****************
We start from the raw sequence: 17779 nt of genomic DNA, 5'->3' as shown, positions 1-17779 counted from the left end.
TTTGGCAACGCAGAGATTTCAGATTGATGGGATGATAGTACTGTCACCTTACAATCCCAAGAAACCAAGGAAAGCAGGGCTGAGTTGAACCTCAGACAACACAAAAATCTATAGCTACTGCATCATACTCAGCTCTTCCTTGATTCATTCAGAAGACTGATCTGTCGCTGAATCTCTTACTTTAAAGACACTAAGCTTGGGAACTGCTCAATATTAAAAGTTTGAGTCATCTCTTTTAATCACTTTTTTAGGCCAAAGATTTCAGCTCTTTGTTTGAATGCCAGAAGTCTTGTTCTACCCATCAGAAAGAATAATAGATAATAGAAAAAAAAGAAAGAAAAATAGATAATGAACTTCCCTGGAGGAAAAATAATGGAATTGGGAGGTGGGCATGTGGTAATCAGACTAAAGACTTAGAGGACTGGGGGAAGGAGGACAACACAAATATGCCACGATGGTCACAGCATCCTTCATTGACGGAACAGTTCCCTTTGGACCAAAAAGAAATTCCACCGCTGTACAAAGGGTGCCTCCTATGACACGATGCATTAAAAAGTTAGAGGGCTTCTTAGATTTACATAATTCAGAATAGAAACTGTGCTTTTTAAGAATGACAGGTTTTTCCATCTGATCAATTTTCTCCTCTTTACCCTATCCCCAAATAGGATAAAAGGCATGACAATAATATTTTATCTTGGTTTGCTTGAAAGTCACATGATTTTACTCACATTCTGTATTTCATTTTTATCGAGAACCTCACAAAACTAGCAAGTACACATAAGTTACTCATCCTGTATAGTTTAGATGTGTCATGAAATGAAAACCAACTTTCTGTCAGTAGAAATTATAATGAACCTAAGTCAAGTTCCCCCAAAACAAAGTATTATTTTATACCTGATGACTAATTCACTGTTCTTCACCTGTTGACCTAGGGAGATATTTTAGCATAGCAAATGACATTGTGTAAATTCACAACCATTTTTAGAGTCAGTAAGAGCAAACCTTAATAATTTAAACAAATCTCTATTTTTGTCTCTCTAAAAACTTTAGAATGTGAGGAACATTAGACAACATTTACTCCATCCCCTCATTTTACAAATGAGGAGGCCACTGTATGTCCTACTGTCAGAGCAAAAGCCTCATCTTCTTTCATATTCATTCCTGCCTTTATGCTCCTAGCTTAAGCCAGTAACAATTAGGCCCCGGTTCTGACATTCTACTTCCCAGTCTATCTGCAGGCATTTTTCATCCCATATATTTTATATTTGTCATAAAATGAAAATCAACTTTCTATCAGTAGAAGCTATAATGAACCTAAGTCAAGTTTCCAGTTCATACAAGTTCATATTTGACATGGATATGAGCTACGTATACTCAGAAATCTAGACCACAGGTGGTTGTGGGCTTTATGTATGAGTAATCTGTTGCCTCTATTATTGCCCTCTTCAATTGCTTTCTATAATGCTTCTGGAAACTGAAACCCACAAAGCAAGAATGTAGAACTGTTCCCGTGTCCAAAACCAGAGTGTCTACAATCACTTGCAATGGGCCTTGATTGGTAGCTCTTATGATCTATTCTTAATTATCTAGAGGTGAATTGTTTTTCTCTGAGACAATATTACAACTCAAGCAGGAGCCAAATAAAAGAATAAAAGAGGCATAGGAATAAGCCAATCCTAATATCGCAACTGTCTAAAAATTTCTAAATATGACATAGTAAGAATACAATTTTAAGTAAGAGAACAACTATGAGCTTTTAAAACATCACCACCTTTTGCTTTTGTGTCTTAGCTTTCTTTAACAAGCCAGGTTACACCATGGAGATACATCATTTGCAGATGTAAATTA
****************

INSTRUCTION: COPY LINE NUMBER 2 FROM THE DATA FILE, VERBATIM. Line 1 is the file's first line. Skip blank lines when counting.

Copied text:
TTTGGCAACGCAGAGATTTCAGATTGATGGGATGATAGTACTGTCACCTTACAATCCCAAGAAACCAAGGAAAGCAGGGCTGAGTTGAACCTCAGACAACACAAAAATCTATAGCTACTGCATCATACTCAGCTCTTCCTTGATTCATTCAGAAGACTGATCTGTCGCTGAATCTCTTACTTTAAAGACACTAAGCTTGGGAACTGCTCAATATTAAAAGTTTGAGTCATCTCTTTTAATCACTTTTTTAGGCCAAAGATTTCAGCTCTTTGTTTGAATGCCAGAAGTCTTGTTCTACCCATCAGAAAGAATAATAGATAATAGAAAAAAAAGAAAGAAAAATAGATAATGAACTTCCCTGGAGGAAAAATAATGGAATTGGGAGGTGGGCATGTGGTAATCAGACTAAAGACTTAGAGGACTGGGGGAAGGAGGACAACACAAATATGCCACGATGGTCACAGCATCCTTCATTGACGGAACAGTTCCCTTTGGACCAAAAAGAAATTCCACCGCTGTACAAAGGGTGCCTCCTATGACACGATGCATTAAAAAGTTAGAGGGCTTCTTAGATTTACATAATTCAGAATAGAAACTGTGCTTTTTAAGAATGACAGGTTTTTCCATCTGATCAATTTTCTCCTCTTTACCCTATCCCCAAATAGGATAAAAGGCATGACAATAATATTTTATCTTGGTTTGCTTGAAAGTCACATGATTTTACTCACATTCTGTATTTCATTTTTATCGAGAACCTCACAAAACTAGCAAGTACACATAAGTTACTCATCCTGTATAGTTTAGATGTGTCATGAAATGAAAACCAACTTTCTGTCAGTAGAAATTATAATGAACCTAAGTCAAGTTCCCCCAAAACAAAGTATTATTTTATACCTGATGACTAATTCACTGTTCTTCACCTGTTGACCTAGGGAGATATTTTAGCATAGCAAATGACATTGTGTAAATTCACAACCATTTTTAGAGTCAGTAAGAGCAAACCTTAATAATTTAAACAAATCTCTATTTTTGTCTCTCTAAAAACTTTAGAATGTGAGGAACATTAGACAACATTTACTCCATCCCCTCATTTTACAAATGAGGAGGCCACTGTATGTCCTACTGTCAGAGCAAAAGCCTCATCTTCTTTCATATTCATTCCTGCCTTTATGCTCCTAGCTTAAGCCAGTAACAATTAGGCCCCGGTTCTGACATTCTACTTCCCAGTCTATCTGCAGGCATTTTTCATCCCATATATTTTATATTTGTCATAAAATGAAAATCAACTTTCTATCAGTAGAAGCTATAATGAACCTAAGTCAAGTTTCCAGTTCATACAAGTTCATATTTGACATGGATATGAGCTACGTATACTCAGAAATCTAGACCACAGGTGGTTGTGGGCTTTATGTATGAGTAATCTGTTGCCTCTATTATTGCCCTCTTCAATTGCTTTCTATAATGCTTCTGGAAACTGAAACCCACAAAGCAAGAATGTAGAACTGTTCCCGTGTCCAAAACCAGAGTGTCTACAATCACTTGCAATGGGCCTTGATTGGTAGCTCTTATGATCTATTCTTAATTATCTAGAGGTGAATTGTTTTTCTCTGAGACAATATTACAACTCAAGCAGGAGCCAAATAAAAGAATAAAAGAGGCATAGGAATAAGCCAATCCTAATATCGCAACTGTCTAAAAATTTCTAAATATGACATAGTAAGAATACAATTTTAAGTAAGAGAACAACTATGAGCTTTTAAAACATCACCACCTTTTGCTTTTGTGTCTTAGCTTTCTTTAACAAGCCAGGTTACACCATGGAGATACATCATTTGCAGATGTAAATTA